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| <Monument of Perry's Arrival>
On the pedestal of the monument is a bust of Perry, and an achor presented by the U.S.Navy is added as accessory.
*Monument of Perry's landing
In 1853 Commodore Matthew C. Perry sailed into Uraga in Tokyo Bay and asked that Japan open itself to foreign trade. Next March 1854, he returede to Japan with a squadron of nine ships (3 steam ships) to press his demands. Two ships were dispached to Shimoda to investigate whether it could supply the water, charcoal and other materials needed by the American vessels. After the conclusion of the Treaty of Kanagawa, seven of Perry's ships entered the port of Shimoda. This monument was established to commemorate the landing of Perry and the sailors of his squardon at this point. The pedestal of the monument is topped by a bust of Perry and the anchor was present from the U.S. Navy. The monument was designed by Tokujiro Tokuda.
Message from President George Bush to the city of Shimoda on the ocasion of the 150th Anniversary of U.S.-Japan relations.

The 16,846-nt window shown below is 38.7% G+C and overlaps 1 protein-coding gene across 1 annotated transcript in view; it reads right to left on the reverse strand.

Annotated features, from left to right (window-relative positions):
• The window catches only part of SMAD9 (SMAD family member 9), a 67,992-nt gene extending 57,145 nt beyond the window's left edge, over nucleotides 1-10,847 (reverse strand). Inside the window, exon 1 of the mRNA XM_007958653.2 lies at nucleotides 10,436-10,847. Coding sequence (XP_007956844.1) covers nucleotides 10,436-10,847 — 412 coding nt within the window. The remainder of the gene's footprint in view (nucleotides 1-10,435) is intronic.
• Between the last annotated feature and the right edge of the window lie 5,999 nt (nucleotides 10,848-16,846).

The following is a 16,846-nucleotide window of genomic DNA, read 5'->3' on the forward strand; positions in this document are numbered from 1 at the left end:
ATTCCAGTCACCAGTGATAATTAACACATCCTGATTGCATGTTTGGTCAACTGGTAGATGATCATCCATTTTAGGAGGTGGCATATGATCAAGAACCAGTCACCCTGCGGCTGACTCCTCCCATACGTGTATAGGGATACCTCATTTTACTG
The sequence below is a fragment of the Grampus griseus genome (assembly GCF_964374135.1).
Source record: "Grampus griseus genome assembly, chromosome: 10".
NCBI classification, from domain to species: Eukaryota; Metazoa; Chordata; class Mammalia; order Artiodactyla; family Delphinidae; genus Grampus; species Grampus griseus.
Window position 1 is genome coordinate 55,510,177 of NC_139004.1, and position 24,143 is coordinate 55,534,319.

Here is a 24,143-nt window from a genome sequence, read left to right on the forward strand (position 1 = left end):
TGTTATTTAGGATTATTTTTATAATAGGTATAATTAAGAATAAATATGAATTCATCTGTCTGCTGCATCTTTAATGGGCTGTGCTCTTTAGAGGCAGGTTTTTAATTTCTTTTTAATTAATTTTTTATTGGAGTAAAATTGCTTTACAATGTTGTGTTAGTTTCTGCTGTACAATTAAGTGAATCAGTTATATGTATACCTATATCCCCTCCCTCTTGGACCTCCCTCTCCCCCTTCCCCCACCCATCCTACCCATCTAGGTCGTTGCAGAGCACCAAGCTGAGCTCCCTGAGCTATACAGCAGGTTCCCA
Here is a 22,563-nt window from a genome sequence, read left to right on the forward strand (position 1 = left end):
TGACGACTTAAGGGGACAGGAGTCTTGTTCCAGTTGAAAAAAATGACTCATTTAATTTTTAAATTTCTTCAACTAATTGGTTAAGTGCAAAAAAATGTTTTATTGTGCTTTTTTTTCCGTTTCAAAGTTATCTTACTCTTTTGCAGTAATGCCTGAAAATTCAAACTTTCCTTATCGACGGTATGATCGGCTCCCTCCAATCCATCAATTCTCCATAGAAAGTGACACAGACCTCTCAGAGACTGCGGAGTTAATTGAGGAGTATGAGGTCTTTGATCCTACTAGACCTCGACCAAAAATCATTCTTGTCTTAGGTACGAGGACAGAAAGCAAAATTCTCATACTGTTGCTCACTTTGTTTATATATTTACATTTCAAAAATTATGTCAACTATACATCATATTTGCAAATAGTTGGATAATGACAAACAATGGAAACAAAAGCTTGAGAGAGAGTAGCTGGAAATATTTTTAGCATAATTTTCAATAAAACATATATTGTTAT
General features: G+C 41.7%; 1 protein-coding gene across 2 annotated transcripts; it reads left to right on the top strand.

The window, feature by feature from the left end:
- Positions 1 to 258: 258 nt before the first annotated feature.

This 150th anniversary of the 1854 signing of U.S.-Japan Treaty of Peace and Amity is a time to celebrate the strong relations between our two countries. Commodore Matthew Perry sailed to Japan in 1853 to establish trade between our two great nations. Today, we are building our strong relationship and partnership and promoting peace and economic prosperity. America is greatful to the people of Japan for our deep and enduring friendship.
|Address:||Memorial Park of Perry's Arrival in Shimoda
Please click this map to get bigger one.
|Operation Time:||24 hours|
|Tel:||0558-22-1531: Shimoda Tourist Association|
|Regular holiday:||No holidays|
|Parking Lot:||Shimoda Park's Parking Lot is available|
|Getting Here:||By Walking: 15 min. from Shimoda Train Station
By Car: 5 min. from Shimoda Train Station
15 min. from Pension Sakuraya
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